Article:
In other words, it has absolutely no news value but is quite titilating and will keep the scandal on the front pages for a few more days.

The description is rather vulgar, as one would expect:

In one video clip, five hooded and naked detainees stand against the wall in the darkness, each masturbating, with two other hooded detainees crouched at their feet. Another shows a prisoner handcuffed to the outside of a cell door. He repeatedly slams his head into the green metal, leaving streaks of blood before he ultimately collapses at the feet of a cameraman.

In one photo, a soldier is seen cocking his fist as he holds a hooded detainee in a headlock amid a pile of several detainees. Later, he is seen kneeling atop the same pile, flexing his muscles, a broad smile on his face, posing.

Another soldier is seen in a photo brandishing a black baton as a naked prisoner — cuffed at the ankles and smeared with a brown substance — stands at the center of the prison hallway and holds his arms spread to either side.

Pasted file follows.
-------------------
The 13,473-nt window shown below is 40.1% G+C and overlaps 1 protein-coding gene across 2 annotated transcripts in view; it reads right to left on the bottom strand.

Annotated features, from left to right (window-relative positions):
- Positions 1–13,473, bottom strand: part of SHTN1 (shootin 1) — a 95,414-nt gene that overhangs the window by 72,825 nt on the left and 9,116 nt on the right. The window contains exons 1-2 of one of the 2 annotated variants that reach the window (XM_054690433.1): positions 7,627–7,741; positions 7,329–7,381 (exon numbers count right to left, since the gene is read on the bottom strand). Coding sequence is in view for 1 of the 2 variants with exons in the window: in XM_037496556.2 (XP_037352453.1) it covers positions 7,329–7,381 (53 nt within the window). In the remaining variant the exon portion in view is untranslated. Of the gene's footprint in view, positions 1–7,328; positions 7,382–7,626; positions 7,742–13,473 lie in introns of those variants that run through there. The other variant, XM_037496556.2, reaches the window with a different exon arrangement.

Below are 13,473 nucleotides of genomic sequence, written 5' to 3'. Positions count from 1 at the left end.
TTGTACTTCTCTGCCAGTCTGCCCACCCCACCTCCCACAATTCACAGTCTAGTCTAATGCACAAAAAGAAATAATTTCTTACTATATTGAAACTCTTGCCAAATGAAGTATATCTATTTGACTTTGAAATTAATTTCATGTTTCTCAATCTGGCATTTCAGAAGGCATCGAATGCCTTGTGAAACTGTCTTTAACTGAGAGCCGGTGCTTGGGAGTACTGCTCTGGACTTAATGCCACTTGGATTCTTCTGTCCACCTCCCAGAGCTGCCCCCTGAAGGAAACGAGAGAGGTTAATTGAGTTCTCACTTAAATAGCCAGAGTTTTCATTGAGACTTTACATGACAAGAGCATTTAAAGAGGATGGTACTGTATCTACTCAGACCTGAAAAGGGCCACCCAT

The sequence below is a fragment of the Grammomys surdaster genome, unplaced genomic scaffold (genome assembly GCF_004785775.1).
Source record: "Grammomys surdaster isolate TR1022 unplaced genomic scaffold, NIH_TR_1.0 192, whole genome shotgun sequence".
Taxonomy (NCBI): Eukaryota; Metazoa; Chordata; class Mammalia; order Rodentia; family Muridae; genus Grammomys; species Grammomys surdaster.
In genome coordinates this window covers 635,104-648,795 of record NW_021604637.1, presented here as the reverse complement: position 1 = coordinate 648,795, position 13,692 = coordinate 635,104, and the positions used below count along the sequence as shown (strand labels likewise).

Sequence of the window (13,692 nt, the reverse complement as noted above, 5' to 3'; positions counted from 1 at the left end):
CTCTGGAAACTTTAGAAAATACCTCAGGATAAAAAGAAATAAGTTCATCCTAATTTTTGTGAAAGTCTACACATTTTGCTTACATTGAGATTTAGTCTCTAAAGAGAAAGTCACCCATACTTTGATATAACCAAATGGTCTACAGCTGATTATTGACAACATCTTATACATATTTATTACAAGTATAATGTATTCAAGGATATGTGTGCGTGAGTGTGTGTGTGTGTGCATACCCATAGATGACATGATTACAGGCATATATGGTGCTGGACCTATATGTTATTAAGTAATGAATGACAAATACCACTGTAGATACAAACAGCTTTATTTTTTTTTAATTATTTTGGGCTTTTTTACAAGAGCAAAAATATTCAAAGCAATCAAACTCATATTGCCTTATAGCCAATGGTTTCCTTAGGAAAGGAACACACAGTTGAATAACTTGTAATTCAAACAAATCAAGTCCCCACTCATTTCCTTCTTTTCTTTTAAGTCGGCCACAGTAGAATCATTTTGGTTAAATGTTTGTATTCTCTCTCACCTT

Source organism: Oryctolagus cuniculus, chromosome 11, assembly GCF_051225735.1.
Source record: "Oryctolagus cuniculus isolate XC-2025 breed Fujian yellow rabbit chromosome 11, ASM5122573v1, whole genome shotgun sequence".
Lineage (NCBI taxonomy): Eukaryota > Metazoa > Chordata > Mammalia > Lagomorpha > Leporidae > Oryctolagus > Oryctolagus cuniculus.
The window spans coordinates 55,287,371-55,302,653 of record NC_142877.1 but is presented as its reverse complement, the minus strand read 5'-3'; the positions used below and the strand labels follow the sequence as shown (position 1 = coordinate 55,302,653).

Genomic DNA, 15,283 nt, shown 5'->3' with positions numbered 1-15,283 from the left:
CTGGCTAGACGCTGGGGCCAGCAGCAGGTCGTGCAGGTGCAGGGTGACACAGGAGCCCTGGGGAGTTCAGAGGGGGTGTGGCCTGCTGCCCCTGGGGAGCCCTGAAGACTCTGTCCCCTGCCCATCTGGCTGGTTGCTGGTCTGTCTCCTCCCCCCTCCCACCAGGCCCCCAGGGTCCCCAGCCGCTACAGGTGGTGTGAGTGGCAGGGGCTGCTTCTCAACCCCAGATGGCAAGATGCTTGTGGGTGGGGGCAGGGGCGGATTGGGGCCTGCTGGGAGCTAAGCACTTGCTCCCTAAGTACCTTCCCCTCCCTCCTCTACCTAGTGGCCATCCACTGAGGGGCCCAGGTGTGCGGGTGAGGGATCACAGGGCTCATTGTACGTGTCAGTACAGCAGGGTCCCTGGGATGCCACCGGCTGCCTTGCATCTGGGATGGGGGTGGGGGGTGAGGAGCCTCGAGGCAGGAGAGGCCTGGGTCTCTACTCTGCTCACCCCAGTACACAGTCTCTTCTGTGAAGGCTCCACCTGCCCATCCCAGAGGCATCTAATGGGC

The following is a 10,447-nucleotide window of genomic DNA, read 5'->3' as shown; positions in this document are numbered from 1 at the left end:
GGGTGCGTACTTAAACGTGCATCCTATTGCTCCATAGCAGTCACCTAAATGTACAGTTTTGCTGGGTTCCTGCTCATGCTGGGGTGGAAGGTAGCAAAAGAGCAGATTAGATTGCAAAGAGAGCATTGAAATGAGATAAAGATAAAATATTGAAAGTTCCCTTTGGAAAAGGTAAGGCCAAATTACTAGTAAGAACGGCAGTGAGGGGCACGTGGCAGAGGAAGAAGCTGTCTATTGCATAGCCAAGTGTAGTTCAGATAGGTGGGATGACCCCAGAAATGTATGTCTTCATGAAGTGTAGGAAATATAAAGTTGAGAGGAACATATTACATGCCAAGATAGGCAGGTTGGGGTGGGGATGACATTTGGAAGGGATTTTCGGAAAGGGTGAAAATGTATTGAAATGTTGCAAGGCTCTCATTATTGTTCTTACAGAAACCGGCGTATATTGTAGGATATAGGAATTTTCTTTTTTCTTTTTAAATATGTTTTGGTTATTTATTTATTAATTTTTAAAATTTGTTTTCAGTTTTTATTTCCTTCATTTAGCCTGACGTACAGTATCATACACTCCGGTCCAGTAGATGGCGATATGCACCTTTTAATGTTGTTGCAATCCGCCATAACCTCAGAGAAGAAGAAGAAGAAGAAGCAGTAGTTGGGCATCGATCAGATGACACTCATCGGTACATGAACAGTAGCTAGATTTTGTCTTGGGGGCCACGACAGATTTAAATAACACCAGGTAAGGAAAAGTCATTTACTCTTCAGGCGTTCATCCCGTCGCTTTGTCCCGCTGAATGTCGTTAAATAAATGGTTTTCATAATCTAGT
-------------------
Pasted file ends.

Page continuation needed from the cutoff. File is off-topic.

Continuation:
Detainees recoil from unmuzzled dogs in at least four photos.

In one, a prisoner in an orange jumpsuit sits up against a wall, his hands behind his back. His fear is unmistakable as a black dog snarls at him, the animal’s long, sharp teeth bared inches from his face. The dog is leashed by an unidentified U.S. soldier in a flak jacket and wool hat, the soldier using both hands to keep the dog restrained.

In another photo, the same handler has the black dog, which this time looks ready to pounce as a naked detainee shrinks away in the middle of a prison hallway, his hands defensively up in front of him. Another soldier, his hands in his pockets, watches.

The photos continue, showing an array of abuse in what appear to be different rooms, cells, showers and hallways of Abu Ghraib.

Hooded and cloaked men are handcuffed to hallway rails. A prisoner in flexible handcuffs is made to use a banana to simulate anal sex. Two naked male detainees are handcuffed to each other. A naked detainee hangs upside down from a top bunk. Another naked detainee grimaces, his face pressed against the ground, a soldier bending his arm behind his back. Blood covers the detainee’s left knee, and another soldier grabs his right leg.